I’ve been living in Floriday for 16 years now and I still am astonished when I realize that means I live in a hurricane zone.  I am sitting at my kitchen table looking out at palm trees still bending in strong breezes, remnants of Isaac.  It could have been much worse and still may do a lot of damage in a couple of days.  But as Isaac came through yesterday, it was tame enough to allow me to see and hear and feel it in a way you can’t when it’s a hurricane and you are shuttered in, and usually have lost power, and only hear the whistle and moan of the wind rushing around your house.  When Wilma came through in 2005, the enormity and danger it represented was literally brought home to me when the sliding glass doors that we had in the back of our house began to buckle in and our ears popped.  A bit more and we’d have had to be running for our lives.

So here are a few images of Isaac:

At about 6:30 yesterday morning, Sherod and I decided to go out for breakfast.  It was rainy and wet but you could see where the clouds ended against the horizon.

The first significant band of squalls came through as we were coming home from breakfast

The wind was really blowing and the horizon had pretty much disappeared.

Later in the morning, around 9, another much more intense band came through–when that happens, you can barely see through the rain.

When I took this picture the rain was coming in sideways.  The band came through quickly and then it was time for me to go to church.  By policy, NRRM’s ministries are closed if there is a Tropical Storm or Hurricane warning in effect for Broward County.  But there’s something that goes against the grain about just not having church on Sunday so I decided I’d go and if folks showed up, we’d have the service.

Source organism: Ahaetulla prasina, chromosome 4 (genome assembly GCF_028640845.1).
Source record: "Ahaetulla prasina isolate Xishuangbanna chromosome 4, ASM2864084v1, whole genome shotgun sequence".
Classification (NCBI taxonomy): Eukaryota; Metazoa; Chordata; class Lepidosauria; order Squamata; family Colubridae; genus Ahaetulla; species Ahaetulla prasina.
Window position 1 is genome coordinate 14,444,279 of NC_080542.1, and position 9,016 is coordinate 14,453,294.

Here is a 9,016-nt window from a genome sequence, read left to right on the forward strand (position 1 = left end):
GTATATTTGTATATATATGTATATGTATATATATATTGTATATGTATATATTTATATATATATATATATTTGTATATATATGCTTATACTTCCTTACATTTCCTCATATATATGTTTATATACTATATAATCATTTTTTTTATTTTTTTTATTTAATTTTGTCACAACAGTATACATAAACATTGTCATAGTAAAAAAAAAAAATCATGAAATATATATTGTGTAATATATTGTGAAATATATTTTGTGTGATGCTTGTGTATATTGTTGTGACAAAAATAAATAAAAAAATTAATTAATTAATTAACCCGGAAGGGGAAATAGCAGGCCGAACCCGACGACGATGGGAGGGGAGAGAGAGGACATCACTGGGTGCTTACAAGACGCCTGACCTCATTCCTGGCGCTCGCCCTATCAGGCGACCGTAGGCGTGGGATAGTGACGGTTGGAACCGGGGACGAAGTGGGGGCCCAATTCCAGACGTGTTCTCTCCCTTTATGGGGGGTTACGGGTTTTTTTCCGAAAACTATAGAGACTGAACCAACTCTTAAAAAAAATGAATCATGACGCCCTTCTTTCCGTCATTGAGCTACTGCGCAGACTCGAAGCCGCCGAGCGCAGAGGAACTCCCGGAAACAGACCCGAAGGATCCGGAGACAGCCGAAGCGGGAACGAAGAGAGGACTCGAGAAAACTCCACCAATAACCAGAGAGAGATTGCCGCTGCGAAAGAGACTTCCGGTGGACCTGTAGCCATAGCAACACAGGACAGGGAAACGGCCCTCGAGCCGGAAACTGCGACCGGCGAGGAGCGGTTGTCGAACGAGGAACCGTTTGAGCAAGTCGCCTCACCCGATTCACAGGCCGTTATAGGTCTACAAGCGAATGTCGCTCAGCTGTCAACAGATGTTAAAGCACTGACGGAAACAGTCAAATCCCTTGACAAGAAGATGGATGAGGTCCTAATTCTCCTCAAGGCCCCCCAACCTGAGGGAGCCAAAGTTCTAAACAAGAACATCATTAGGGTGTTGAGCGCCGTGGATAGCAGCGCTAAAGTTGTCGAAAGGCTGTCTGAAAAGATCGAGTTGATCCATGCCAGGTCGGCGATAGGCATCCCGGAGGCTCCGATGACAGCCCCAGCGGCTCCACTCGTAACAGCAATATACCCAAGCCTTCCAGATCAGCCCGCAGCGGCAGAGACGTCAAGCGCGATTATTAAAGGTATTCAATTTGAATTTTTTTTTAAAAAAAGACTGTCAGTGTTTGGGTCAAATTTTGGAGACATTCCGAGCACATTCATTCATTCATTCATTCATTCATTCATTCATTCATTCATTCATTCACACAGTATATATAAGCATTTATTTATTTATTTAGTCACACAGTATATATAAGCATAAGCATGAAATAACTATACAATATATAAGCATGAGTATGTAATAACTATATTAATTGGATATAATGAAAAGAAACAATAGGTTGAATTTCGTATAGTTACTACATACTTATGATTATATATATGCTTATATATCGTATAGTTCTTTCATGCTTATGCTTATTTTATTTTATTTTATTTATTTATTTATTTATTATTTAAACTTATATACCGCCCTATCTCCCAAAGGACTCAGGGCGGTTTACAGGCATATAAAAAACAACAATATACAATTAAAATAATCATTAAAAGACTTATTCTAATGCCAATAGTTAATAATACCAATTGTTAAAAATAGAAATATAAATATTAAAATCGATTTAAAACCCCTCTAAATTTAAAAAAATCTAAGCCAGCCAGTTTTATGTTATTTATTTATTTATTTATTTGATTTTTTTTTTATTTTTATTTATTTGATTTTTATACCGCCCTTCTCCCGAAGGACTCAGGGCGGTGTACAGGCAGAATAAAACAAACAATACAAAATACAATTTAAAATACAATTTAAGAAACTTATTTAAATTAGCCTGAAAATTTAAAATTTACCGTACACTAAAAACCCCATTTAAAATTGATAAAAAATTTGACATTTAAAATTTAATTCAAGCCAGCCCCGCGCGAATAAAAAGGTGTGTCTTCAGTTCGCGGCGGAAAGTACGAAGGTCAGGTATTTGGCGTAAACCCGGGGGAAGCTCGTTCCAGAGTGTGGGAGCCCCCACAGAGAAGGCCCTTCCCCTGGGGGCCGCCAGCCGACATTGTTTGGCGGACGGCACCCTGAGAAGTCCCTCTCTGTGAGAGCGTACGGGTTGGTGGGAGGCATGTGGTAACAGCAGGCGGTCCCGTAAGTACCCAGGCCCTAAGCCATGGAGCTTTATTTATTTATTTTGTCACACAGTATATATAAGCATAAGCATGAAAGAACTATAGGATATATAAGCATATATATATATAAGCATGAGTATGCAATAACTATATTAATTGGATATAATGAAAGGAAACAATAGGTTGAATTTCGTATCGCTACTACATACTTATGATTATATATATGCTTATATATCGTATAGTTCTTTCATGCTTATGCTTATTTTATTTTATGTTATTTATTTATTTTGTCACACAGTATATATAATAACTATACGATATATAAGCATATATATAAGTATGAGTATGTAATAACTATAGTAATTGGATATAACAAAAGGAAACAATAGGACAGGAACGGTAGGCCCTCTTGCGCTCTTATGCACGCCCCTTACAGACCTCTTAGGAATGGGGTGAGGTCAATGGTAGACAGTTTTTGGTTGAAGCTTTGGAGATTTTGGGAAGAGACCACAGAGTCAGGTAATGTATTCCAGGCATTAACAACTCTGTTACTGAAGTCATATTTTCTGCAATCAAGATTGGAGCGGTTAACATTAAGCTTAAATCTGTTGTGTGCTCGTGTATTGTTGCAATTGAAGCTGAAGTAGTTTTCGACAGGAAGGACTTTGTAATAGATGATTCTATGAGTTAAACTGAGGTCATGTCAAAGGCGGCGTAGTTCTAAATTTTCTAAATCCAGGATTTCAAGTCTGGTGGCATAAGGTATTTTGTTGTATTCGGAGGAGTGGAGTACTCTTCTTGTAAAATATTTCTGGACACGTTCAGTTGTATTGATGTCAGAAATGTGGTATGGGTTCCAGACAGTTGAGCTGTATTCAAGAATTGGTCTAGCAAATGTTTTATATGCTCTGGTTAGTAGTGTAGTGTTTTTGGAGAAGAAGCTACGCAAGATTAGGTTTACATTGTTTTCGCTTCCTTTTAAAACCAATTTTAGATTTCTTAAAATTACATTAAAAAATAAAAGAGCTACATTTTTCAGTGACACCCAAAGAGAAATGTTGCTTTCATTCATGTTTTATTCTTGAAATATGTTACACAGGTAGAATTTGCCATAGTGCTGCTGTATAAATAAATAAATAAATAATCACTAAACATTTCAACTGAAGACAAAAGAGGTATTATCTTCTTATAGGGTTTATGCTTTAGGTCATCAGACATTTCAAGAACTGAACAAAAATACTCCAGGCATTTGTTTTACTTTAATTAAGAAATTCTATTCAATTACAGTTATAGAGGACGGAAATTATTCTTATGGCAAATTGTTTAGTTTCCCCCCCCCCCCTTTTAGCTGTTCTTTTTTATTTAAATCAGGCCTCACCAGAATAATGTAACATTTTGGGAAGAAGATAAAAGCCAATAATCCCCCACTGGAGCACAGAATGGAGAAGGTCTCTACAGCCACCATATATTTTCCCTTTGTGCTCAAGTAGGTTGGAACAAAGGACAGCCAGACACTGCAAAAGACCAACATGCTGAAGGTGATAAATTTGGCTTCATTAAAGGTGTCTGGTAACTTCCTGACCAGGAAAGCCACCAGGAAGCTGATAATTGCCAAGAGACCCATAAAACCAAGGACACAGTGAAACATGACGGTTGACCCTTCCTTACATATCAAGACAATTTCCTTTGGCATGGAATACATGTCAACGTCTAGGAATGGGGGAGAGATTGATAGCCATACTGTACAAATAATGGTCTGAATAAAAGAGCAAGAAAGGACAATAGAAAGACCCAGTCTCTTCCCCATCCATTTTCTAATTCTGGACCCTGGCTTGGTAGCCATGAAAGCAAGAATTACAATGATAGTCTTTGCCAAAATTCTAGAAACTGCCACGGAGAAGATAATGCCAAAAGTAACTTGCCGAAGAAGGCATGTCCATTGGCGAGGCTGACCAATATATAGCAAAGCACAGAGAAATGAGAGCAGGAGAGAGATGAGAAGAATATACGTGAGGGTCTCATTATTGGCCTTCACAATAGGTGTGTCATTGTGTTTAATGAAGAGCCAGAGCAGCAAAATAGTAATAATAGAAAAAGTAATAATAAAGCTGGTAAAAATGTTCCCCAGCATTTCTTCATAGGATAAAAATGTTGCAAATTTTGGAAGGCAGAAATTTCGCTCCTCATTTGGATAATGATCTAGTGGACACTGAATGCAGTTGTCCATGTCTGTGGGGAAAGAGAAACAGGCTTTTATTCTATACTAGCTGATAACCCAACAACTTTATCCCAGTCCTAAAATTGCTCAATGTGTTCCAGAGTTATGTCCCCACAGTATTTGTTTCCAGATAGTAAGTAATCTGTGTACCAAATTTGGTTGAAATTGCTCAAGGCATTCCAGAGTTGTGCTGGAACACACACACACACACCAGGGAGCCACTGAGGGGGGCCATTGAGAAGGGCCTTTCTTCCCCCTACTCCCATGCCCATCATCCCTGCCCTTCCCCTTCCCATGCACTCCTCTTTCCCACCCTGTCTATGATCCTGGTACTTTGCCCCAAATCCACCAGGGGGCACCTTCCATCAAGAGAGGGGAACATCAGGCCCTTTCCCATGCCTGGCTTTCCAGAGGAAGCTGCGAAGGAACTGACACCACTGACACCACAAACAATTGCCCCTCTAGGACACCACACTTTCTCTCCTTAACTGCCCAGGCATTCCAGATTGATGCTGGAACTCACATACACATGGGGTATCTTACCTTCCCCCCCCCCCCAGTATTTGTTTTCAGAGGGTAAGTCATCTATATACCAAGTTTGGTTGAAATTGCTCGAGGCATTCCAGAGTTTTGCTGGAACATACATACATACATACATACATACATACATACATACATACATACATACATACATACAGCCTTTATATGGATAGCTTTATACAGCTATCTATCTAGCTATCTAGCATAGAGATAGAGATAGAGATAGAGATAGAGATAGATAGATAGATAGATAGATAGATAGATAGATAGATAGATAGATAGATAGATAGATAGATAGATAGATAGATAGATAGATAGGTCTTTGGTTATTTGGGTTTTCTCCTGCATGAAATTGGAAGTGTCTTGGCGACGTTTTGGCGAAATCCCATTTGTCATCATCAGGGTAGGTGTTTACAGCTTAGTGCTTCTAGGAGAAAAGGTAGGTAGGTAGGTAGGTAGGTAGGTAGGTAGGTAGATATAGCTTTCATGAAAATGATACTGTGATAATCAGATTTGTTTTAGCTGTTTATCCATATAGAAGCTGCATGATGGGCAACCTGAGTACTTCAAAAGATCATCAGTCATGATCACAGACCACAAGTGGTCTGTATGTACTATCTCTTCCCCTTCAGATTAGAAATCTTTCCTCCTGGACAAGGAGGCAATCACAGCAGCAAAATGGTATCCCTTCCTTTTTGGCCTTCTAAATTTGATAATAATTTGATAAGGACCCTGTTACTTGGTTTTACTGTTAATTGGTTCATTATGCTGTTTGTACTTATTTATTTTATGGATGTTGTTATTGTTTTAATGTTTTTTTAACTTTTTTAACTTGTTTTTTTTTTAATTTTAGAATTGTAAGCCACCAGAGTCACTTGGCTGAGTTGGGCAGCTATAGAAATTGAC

On my way there, I came across a group of ibis feeding along the side of the street.  These birds amuse me no end and I know my friend Robin likes them too so I stopped to take a snapshot.  If you look closely (and I’m sorry, the quality of the photograph isn’t great), you can see what the wind is doing to the white ibis at the far right.  Gave a whole new meaning to the concept of “ruffled feathers”…

I didn’t believe anyone would show up for church. And 20 did.  The service was unexpectedly sweet. After a rough week, balm for the spirit..

Ian and Sarah are happy, active children who struggle to sit quietly in church.  We found out yesterday that they are also great at helping take up the collection.  It made my day to see two little kids look so happy to be a part of things in church.

The wind huffed and it puffed and it blew all night long. A couple of times during the night I woke up because the power had gone out and was coming back.  Once there was some lightning. This was what it had looked like yesterday afternoon and I think it got quite a bit worse before it started getting better.

This morning, it is still windy, there are some reminders of the storm and I know it is far from over for the Gulf Coast.

But it’s pretty much over here; all we have left to do is keep an eye on the next two tropical depressions that are forming out on the Atlantic and to pray for the Gulf Coast.  That’s life in the tropics…

One thought on “Isaac

  1. Glad you are safe. It looks like you won’t need to add any water to the pool for a while. Send that rain our way!

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